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Main Ideas Needed in Geometry

by Jana Sosnowski, studioD

The most common form of geometry taught at the high school level is Euclidian geometry. Based on the theories of Euclid, a Greek mathematician, geometry focuses on both defined and undefined terms and sets of assumptions commonly known as theorems or postulates. Euclidian geometry centers on flat space, so it also incorporates plane geometry.


One of the primary goals in geometry is determining congruence of two-dimensional figures known as polygons. Understanding the characteristics of a triangle is imperative to determining congruence. Geometry students learn postulates and theorems that help them identify the relationship between angles and sides of triangles. They use this information to determine congruence. For example, students may utilize a triangle’s side-side-side criteria to find out if two triangles of identical length will also have identical angles. The side-side-side and other geometric combinations of side length and angle measures are taught to help students understand congruence. Eventually, theorems and postulates are used to determine congruence in all types of polygons using triangular sections of larger shapes to find missing side lengths and angles.


Once students identify congruence between figures, they will learn how to determine similarity. Similar figures are scaled versions of each other. The angle measurements between figures remain equivalent while lengths of sides are longer or shorter than the original figure. In determining similarity, students also use ratios and proportions to calculate missing lengths.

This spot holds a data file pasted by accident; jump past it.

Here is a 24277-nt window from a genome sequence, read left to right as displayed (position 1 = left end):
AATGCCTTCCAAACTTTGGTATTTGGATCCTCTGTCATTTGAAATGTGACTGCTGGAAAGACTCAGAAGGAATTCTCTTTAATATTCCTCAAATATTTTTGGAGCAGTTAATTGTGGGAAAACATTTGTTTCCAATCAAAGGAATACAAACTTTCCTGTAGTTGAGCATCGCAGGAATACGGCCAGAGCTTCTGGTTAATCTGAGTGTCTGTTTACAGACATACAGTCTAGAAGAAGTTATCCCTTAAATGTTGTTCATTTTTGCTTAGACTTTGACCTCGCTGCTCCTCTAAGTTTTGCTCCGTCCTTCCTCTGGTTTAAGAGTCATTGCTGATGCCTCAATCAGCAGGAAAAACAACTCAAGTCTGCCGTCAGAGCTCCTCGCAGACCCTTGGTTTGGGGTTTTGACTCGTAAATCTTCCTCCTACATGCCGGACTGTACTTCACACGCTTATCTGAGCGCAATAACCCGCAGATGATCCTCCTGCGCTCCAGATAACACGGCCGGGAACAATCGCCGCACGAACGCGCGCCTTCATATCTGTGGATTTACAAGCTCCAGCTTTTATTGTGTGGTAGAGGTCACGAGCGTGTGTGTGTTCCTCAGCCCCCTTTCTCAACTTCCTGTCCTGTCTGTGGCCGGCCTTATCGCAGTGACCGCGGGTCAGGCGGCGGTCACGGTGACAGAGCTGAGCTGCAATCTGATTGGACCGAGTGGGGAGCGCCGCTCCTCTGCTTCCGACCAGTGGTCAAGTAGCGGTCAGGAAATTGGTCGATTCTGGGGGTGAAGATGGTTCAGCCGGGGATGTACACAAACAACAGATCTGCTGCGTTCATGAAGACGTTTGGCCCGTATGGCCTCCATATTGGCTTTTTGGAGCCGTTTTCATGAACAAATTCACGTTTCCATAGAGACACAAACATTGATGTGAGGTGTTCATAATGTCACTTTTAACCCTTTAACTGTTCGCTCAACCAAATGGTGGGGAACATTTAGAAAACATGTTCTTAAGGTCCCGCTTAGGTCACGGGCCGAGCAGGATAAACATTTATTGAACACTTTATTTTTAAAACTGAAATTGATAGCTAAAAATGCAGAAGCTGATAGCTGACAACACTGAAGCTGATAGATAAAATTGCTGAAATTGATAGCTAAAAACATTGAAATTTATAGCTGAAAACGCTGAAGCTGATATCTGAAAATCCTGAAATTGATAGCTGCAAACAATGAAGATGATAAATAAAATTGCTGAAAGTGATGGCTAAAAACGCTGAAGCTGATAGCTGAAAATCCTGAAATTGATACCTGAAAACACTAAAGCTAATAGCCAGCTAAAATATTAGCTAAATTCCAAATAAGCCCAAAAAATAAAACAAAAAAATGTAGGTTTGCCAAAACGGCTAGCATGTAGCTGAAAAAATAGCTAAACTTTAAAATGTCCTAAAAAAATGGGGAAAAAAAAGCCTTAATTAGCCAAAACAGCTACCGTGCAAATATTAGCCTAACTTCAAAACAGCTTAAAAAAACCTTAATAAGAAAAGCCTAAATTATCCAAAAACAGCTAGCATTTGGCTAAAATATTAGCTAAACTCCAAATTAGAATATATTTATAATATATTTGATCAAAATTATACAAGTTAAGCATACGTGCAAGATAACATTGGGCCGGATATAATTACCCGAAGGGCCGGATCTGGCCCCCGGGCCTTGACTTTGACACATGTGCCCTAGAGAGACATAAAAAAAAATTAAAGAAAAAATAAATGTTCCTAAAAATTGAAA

Right Triangles

The study of the congruence and similarity of right triangles is the foundation for later study in mathematics and real-world application to architecture and construction. In studying right triangles, students learn the basic principles of sine, cosine and tangent. The Pythagorean theorem, a formula used to find the missing side of a right triangle, should also be introduced. These concepts can be used to prove congruence and similarity in right triangles when little information is provided.

Coordinate Planes

The coordinate plane is a fundemental geometric platform. This plane of four quadrants with an x-axis and a y-axis gives students the foundation to develop an understanding of the properties of lines and polygons. Using coordinating planes, students can utilize distance and slope formulas to determine side lengths, proportions, similarity and congruence.


Geometry is often combined with algebra to refresh mathematic concepts and develop more complex problem solving skills. Problems of congruence and similarity can be combined with algebraic equations to establish a deeper understanding of geometric postulates.

About the Author

Based in Los Angeles, Jana Sosnowski holds Master of Science in educational psychology and instructional technology, She has spent the past 11 years in education, primarily in the secondary classroom teaching English and journalism. Sosnowski has also worked as a curriculum writer for a math remediation program. She earned a Bachelor of Arts in print journalism from the University of Southern California.

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